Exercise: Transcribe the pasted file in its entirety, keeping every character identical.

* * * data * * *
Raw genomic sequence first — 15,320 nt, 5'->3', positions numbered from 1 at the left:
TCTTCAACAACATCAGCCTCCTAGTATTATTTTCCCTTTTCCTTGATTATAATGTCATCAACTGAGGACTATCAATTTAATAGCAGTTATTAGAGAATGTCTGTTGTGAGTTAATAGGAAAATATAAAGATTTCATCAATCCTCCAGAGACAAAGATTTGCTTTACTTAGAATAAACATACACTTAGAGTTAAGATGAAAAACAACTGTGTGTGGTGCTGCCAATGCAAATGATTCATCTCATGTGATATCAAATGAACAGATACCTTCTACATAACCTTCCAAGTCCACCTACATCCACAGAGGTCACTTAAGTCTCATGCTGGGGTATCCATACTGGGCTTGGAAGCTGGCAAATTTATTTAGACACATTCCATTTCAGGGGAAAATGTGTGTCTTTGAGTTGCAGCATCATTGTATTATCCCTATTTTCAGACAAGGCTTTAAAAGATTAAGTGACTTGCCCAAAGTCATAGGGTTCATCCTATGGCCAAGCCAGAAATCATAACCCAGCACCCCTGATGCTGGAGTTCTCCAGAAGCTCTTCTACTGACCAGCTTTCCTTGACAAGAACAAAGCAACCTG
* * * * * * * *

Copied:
Raw genomic sequence first — 15,320 nt, 5'->3', positions numbered from 1 at the left:
TCTTCAACAACATCAGCCTCCTAGTATTATTTTCCCTTTTCCTTGATTATAATGTCATCAACTGAGGACTATCAATTTAATAGCAGTTATTAGAGAATGTCTGTTGTGAGTTAATAGGAAAATATAAAGATTTCATCAATCCTCCAGAGACAAAGATTTGCTTTACTTAGAATAAACATACACTTAGAGTTAAGATGAAAAACAACTGTGTGTGGTGCTGCCAATGCAAATGATTCATCTCATGTGATATCAAATGAACAGATACCTTCTACATAACCTTCCAAGTCCACCTACATCCACAGAGGTCACTTAAGTCTCATGCTGGGGTATCCATACTGGGCTTGGAAGCTGGCAAATTTATTTAGACACATTCCATTTCAGGGGAAAATGTGTGTCTTTGAGTTGCAGCATCATTGTATTATCCCTATTTTCAGACAAGGCTTTAAAAGATTAAGTGACTTGCCCAAAGTCATAGGGTTCATCCTATGGCCAAGCCAGAAATCATAACCCAGCACCCCTGATGCTGGAGTTCTCCAGAAGCTCTTCTACTGACCAGCTTTCCTTGACAAGAACAAAGCAACCTG